Alternative history's encounter

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Comments (5)

EVA_L on May 19, 2008

Unusual and iteresting place, dear Yan! Can I hope on your small explanation? Best wishes. Eva

Ian Stehbens on May 19, 2008

Dear Eva,

Thank you for your viewing this image and for your question. I actually do not know enough about this sculpture. It was being unveiled the morning I was there in 2005 - about an hour later. But the little I know, it is the work of an indigenous American, and I understand it is a critique of the oppression of their people that would have been initiated during the gold rushes. And I presume the various dates refer to specific massacres of that particular tribe.

The installation is entitled Wheel and the sculptors name is Hock E Aye Vi Edgar Heap of Birds.

The work of ten red Ys or trees is at the entrance to the Denver Art Museum. On their website it is described as follows: Inspired by Native American architectural forms and the Big Horn medicine wheel in Wyoming, Wheel is composed of ten tree forms arranged in a circular shape that is fifty feet in diameter. The trees are aligned to the summer solstice—on June 21, the sun rises in an opening to the east between the first and last trees.

Artist Hock E Aye Vi Edgar Heap of Birds covered the forked red tree forms with text and imagery related to the history of Indian people in the United States and indigenous peoples elsewhere. Each tree addresses a specific theme, from conflict over resources to global cooperation among indigenous peoples.

In addition to the tree forms, the sculpture incorporates a curved exterior wall of the museum, where the Cheyenne words nah-kev-ho-eyea-zim appear in raised letters. The phrase means “We are always returning back home again.”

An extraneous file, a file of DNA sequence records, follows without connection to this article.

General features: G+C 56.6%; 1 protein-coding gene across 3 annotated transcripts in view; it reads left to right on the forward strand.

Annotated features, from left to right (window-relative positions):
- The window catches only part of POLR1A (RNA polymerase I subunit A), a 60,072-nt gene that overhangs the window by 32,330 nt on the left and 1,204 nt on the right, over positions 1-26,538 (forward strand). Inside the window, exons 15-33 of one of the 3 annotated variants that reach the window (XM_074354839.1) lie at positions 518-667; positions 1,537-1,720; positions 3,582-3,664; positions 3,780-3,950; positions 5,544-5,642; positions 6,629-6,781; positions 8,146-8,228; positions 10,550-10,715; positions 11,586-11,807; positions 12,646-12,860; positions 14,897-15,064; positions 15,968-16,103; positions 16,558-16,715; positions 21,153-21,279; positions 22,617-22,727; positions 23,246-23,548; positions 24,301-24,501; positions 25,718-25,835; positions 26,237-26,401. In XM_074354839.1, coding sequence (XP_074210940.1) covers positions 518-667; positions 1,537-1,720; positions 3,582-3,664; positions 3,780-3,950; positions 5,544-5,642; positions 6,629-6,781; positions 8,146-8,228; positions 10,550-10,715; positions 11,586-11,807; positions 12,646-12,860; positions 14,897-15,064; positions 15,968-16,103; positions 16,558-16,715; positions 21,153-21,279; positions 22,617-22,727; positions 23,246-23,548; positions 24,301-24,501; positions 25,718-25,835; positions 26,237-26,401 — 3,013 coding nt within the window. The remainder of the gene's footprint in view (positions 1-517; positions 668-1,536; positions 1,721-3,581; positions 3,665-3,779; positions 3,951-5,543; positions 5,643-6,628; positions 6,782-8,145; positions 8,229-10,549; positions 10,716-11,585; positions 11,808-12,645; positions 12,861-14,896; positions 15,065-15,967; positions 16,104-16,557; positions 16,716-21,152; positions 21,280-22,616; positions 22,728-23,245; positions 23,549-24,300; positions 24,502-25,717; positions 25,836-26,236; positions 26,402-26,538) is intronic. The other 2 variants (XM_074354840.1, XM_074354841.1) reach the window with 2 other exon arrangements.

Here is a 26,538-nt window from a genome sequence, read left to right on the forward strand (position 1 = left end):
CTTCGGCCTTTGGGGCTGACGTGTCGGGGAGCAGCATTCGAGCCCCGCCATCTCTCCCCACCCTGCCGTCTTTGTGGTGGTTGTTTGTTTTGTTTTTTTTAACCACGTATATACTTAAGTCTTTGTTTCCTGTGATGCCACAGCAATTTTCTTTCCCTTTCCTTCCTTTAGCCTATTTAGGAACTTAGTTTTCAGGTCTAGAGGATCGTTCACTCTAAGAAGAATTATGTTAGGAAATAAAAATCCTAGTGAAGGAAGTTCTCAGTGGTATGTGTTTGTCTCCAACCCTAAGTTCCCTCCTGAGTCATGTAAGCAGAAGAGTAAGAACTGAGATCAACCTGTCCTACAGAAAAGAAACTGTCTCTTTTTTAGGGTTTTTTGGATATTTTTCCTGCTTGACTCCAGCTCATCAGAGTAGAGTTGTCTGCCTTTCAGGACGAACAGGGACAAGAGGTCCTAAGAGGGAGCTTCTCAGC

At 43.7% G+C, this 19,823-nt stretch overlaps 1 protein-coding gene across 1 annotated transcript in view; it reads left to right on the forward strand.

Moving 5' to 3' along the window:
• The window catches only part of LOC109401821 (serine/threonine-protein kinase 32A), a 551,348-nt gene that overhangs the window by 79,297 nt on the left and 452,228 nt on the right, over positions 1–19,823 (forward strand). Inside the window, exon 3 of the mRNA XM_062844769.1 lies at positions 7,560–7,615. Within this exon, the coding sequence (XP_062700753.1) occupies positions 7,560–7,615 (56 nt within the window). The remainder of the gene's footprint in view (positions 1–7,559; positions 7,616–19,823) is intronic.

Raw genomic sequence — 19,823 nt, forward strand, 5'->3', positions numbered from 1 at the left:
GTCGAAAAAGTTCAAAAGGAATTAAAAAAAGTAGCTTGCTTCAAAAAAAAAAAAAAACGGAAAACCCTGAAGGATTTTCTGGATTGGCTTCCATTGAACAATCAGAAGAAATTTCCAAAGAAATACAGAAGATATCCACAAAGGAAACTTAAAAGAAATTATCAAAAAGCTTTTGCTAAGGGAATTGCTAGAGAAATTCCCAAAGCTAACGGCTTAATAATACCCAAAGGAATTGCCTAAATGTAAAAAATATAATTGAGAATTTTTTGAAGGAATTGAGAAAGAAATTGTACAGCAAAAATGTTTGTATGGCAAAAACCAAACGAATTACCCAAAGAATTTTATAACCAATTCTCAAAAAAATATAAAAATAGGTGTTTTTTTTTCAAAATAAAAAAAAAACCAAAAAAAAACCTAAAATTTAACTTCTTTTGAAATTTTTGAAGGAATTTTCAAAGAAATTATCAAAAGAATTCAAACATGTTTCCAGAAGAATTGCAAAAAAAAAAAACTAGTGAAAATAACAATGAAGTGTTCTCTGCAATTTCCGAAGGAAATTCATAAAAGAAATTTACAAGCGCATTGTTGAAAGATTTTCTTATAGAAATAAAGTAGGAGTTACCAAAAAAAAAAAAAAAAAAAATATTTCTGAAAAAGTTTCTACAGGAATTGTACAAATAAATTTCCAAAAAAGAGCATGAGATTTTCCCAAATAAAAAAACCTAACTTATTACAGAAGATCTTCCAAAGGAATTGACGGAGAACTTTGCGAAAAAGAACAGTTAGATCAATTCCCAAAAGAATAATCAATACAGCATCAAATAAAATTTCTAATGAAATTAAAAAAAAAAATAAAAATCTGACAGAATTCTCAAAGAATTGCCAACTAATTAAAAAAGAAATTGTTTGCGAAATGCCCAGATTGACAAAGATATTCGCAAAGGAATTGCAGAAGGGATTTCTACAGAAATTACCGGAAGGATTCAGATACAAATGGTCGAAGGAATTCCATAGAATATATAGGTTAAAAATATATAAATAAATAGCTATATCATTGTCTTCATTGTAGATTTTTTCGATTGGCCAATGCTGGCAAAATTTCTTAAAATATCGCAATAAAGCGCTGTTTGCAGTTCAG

But like all works of art, we the viewers are permitted our own interpretation, sometimes that may depreciate the intention of the artist, but I find that often we are able to enrich the work with our own reading of significance.

Appreciatively I send kindest regards,


EVA_L on May 19, 2008

Great, dear Yan! Thanks a lot for this story. Best wishes. Eva

Tom Lussier Photogra… on May 19, 2008

Thanks for sharing this image and the history lesson that accompanies it Ian. An unimaginable wrong was served to the Native Americans on this continent. The hurt, and misstreatment, continues to this day and, sadly, will probably never go away. A sad testiment to mankind that this type of treatment continues, even as we speak, all over the globe. I can only imagine the anguish that Native Americans and other indigenous peoples feel as a result of this treatment. Again thank you for sharing this.

Best regards, Tom

Ian Stehbens on May 20, 2008

Thanks Tom, we are of one heart and mind. But for me it is most pertinent in relation to my indigenous brothers and sisters of this continent.

Perhaps I should add a little more, in regard to Yutahs. But please I add this historical extract fully hoping that others, perhaps from the US, will correct, or add more.

"Yutahs - These Indians are subdivided into several companies, called Noaches, Payuches, Sognups and Tabrackis, all live in perfect harmony. The land they occupy is in the interior of New Mexico, on the north and north-east side. About 580 miles north of the Yutahs live the great tribe called Zaguaganas."

A. E. Domenech (1860) Seven Years' Residence in the Great Deserts of North America, London, Longman Green Longman and Robert, Vol II, Ch XXV, p66.



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  • Uploaded on May 17, 2008
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    by Ian Stehbens